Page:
Need to replace your windows? The good news is there are dozens of different choices and options available, so you can pick the perfect window to suit your tastes and daily needs. The bad news? Window replacements can go awry fairly easily if you don’t do them right.
With that in mind, here are some suggestions to consider before your next window replacement:
Replace or Repair your Window?
This is the first question that you should ask yourself. Often, you can simply repair a part of the window (like the frame, hinges, or glass), rather than springing for a completely new one. Sourcing the same frame or hinges may be difficult, and a mis-matching frames may earn you a nasty letter from the homeowner’s association. Also, replacing an old window which isn’t very energy-efficient may be better than trying to squeeze a few more years out of it.
Consider how the window will be utilized in your home. Will you need to open it frequently to let in fresh air? Or do you want to seal out the heat and cold as much as possible? Do you need to be able to clean both sides of the panes from inside of the house? Will you need screens, bars, or storm shutters? The answers to these questions will affect your choice.
This is a pivotal factor in which type of window you choose. Retailers and wholesalers generally display the energy performance ratings on each window. You can also select a window with Low E-coating, or go with double or triple pane glass for extra insulation and energy savings.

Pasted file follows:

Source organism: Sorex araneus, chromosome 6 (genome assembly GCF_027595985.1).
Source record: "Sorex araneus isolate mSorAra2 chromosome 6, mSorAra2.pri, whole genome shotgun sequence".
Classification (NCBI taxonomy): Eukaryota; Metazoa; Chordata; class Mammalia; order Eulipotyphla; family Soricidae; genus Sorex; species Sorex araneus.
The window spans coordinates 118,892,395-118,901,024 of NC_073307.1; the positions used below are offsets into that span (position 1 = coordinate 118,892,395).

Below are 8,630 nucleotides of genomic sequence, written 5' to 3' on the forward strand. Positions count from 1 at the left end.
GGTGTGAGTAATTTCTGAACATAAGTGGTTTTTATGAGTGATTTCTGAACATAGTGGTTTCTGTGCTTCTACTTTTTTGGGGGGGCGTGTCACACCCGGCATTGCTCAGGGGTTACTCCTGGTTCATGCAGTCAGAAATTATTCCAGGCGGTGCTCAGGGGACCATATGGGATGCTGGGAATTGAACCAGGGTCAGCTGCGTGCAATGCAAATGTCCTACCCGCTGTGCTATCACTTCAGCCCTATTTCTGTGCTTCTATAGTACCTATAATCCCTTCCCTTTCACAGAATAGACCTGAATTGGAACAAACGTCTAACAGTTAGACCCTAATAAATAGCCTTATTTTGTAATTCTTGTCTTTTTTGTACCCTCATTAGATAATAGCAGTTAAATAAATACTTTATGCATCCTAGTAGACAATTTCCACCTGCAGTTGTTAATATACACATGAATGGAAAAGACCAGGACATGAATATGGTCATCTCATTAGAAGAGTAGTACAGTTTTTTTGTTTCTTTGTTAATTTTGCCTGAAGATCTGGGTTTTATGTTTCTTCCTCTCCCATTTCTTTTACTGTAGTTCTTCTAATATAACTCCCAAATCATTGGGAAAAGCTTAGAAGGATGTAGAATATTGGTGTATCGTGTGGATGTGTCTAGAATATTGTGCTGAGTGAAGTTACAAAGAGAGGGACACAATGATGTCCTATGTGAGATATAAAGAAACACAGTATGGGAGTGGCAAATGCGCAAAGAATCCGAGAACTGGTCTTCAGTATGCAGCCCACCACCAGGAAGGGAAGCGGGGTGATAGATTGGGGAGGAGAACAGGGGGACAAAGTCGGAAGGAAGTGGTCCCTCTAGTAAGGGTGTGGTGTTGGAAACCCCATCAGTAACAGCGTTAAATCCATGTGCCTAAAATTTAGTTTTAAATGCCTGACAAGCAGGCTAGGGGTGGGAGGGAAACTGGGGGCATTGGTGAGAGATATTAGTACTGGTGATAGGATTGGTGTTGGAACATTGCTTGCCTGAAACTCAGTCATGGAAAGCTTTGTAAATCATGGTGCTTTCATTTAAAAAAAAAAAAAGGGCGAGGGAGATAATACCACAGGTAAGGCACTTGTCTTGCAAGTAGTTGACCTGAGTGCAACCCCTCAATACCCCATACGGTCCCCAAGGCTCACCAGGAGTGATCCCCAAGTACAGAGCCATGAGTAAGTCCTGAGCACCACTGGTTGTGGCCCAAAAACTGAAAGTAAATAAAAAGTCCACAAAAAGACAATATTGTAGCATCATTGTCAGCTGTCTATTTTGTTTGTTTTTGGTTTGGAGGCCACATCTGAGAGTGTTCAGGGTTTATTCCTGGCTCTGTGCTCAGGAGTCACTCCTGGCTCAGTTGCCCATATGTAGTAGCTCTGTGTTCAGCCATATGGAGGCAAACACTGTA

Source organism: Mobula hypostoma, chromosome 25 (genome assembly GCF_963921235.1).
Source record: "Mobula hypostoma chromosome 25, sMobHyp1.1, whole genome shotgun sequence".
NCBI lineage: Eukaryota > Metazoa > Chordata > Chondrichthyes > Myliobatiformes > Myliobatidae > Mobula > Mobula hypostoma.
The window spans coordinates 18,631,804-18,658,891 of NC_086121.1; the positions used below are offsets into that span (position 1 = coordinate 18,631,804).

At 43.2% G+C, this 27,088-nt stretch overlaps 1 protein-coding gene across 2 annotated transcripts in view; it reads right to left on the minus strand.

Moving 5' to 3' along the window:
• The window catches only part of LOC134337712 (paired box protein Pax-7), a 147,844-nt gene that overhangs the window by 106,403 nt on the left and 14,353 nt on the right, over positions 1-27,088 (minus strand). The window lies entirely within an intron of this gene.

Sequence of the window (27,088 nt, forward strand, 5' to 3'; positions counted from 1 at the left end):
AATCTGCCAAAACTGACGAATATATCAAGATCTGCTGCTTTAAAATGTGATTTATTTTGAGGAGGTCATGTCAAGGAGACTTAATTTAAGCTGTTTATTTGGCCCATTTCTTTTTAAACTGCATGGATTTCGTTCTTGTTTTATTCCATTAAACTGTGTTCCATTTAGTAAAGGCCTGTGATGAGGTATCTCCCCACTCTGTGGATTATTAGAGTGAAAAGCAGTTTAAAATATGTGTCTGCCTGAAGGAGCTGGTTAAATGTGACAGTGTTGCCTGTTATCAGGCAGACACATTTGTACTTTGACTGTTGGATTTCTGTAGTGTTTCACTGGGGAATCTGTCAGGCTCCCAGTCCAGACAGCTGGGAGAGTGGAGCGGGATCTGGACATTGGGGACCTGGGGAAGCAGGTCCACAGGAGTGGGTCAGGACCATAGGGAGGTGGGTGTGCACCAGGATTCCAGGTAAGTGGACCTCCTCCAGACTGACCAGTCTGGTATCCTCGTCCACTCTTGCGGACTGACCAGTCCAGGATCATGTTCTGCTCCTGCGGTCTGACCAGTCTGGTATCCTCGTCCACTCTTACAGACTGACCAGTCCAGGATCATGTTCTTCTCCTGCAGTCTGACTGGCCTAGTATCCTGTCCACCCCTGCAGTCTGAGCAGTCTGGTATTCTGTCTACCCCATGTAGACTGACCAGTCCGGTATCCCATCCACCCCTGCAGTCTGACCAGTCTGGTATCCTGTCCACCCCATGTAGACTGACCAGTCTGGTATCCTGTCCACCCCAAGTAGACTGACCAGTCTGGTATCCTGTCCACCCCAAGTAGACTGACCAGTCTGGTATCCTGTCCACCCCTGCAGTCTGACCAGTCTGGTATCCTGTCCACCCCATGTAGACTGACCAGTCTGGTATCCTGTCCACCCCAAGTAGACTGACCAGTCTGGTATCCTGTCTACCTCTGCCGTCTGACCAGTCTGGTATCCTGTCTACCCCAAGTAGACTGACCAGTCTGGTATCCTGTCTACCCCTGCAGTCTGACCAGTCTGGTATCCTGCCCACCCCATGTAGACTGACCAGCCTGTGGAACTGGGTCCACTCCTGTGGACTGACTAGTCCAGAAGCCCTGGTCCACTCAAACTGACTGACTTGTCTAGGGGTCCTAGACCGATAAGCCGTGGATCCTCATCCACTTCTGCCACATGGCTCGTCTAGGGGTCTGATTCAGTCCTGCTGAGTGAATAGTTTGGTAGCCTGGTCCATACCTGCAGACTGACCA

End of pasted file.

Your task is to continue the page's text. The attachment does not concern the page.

Exact Fit Window
Even the highest quality windows won’t keep out the elements if they aren’t fit properly to the window opening. After the window is positioned, there should be enough space around the edges to place shims and apply foam or fiberglass insulation. Don’t forget to test the window by holding up a match or candle near it: if the smoke flickers, there’s a gap which must be addressed.
Trim and Flashing
If the existing trim around your window is rotting or not large enough for your new window, be sure to replace it as well. You can choose between Craftsman, Mitered, and other styles of trim. It’s also essential that you install new sill flashing and/or a drip cap when necessary in order to keep moisture from seeping into your new window and ruining it.
Be sure to check with your municipality, homeowners association, and other relevant governing bodies to ensure that your new windows adhere to established safety codes before proceeding with the replacement. For instance, some condominium complexes might require tempered glass (which will shatter into thousands of small, safe pieces when breaking) in windows that are situated near walkways or sidewalks—or above bathtubs and showers.
Some homeowners try to install new windows by themselves. But usually, it’s probably a good idea to hire a professional contractor or window installer to do the job for you. That’s because replacing a window is a lot like singing: most people are able to do it, but only a relative few know how to do it well. The last thing you want is for an improperly-installed window to let heat, cold, bugs, and/or water to seep in through gaps—which could lead to you having to tear out the window and start again. Hiring a pro, like the highly-skilled window installers from Trusted Home Contractors, can help you avoid this costly scenario. End
Chris Martin has written about all kinds of home improvement tasks, from window and gutter replacement to interior design and landscaping.